Growing up in tough conditions can make wild animals live longer, new research suggests.

Scientists from the University of Exeter found that male banded mongooses that experienced poor conditions in their first year had longer lives.

However, there was no difference in the number of offspring they fathered – suggesting those born into poor conditions “live slow, die old” while those with an easier first year “live fast, die young”.

Surprisingly, the males that fathered the most pups were those that grew up when conditions were highly variable. These males also lived long lives, like those born into poor conditions.

“Growing up in a poor or unpredictable environment isn’t necessarily bad – it can have advantages,” said lead author Dr Harry Marshall, of the Centre for Ecology and Conservation of the University of Exeter’s Penryn Campus.

“It’s not clear why variable early-life conditions were the best for male mongooses in terms of longevity and reproduction. It might be that male mongooses that experience different challenges in their first year are better prepared for those challenges later on.”

The researchers used 14 years of data on wild banded mongooses (Mungos mungo) in Uganda. Rainfall was used as the measure of conditions, as the researchers found that more rainfall means more invertebrate prey for mongooses to eat. Variable conditions were defined as those with large fluctuations between wet and dry periods.

Early-life conditions appeared to have no impact on the chance that individuals survived their first year. There was also no impact on females’ longevity or reproductive success.

“It is surprising that early-life conditions affected males but not females,” Dr Marshall said.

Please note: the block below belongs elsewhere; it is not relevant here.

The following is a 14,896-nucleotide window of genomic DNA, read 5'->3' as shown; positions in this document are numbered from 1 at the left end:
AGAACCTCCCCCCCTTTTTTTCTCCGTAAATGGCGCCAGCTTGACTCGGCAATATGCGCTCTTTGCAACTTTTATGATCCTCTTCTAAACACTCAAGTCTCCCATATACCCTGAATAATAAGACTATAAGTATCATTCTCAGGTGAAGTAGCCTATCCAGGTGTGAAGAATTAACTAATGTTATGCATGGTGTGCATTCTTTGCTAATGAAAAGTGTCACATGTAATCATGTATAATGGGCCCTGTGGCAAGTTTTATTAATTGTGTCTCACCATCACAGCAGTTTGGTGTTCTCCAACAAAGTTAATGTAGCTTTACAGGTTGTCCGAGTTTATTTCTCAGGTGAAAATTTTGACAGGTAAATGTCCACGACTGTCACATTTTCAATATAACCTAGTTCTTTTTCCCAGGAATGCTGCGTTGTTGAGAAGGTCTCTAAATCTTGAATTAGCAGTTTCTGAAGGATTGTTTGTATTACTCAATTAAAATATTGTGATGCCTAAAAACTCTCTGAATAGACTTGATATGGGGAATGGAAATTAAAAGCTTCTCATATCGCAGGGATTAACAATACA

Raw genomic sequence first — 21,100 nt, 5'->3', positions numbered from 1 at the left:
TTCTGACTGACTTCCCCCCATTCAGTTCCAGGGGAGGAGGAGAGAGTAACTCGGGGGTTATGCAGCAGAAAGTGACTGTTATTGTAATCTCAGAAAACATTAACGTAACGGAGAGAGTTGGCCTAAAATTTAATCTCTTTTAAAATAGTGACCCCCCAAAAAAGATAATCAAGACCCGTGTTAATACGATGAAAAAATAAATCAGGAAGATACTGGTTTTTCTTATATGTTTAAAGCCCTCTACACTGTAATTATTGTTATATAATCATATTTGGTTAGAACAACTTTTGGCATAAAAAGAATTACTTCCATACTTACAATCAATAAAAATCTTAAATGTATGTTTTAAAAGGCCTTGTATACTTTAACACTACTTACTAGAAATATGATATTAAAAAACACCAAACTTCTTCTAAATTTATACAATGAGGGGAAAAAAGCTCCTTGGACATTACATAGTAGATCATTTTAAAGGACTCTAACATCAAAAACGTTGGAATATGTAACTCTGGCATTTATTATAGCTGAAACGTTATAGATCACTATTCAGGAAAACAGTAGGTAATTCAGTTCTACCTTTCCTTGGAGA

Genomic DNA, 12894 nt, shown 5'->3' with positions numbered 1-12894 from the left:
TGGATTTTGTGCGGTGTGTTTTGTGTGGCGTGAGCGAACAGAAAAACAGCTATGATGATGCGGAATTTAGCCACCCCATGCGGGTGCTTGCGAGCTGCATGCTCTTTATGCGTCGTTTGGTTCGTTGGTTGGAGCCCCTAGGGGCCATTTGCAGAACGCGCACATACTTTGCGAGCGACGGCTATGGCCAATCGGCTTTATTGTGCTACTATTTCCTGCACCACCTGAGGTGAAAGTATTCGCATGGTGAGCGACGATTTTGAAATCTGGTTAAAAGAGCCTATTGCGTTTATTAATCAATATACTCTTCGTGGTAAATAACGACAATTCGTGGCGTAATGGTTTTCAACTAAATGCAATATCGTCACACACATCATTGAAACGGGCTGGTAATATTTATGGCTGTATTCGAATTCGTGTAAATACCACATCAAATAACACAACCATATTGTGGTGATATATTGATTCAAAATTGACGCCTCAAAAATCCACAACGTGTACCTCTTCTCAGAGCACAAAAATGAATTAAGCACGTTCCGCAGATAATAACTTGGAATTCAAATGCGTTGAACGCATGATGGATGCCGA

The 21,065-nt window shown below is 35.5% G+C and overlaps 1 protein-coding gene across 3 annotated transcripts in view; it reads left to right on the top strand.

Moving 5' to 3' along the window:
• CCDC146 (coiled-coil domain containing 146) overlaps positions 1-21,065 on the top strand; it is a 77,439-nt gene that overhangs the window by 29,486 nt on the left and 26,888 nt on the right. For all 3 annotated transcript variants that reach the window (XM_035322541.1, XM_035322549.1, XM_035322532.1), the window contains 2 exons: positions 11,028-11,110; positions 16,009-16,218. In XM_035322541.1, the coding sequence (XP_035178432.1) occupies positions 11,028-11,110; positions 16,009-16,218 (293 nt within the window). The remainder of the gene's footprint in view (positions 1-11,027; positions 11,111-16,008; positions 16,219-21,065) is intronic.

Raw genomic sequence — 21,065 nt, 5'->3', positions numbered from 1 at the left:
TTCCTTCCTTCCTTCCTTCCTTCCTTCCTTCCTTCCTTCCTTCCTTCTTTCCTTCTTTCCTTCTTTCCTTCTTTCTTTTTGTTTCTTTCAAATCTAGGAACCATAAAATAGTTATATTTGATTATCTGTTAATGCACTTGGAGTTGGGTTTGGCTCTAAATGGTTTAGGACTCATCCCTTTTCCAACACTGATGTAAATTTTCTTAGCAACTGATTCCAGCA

“We know that female mongoose survival is more sensitive to ecological conditions later in life, perhaps due to the greater demands pregnancy brings. This may hide any effects of conditions experienced during their first year.”

He added: “Studying these effects helps us understand how animals might be affected by future environmental changes.”

Professor Michael Cant, also of the University of Exeter, who leads the long-term banded mongoose study, added: “In banded mongooses, as in humans, survival and health in later life depends on the conditions experienced during growth and development. Deciphering why these effects evolved through studies on wild animals has implications for human health.”


The study was conducted by researchers from the University of Exeter at the Banded Mongoose Research Project in collaboration with researchers from Conservation Through Public Health and Liverpool John Moores University. It was funded by the European Research Council and UK’s Natural Environment Research Council.

The paper, published in the journal Ecology and Evolution, is entitled “Lifetime fitness consequences of early-life ecological hardship in a wild mammal population” and is by Harry H. Marshall, Emma I. K. Vitikainen, Francis Mwanguhya, Robert Businge, Solomon Kyabulima, Michelle C. Hares, Emma Inzani, Gladys Kalema-Zikusoka, Kenneth Mwesige, Hazel J. Nichols, Jennifer L. Sanderson, Faye J. Thompson and Michael A. Cant.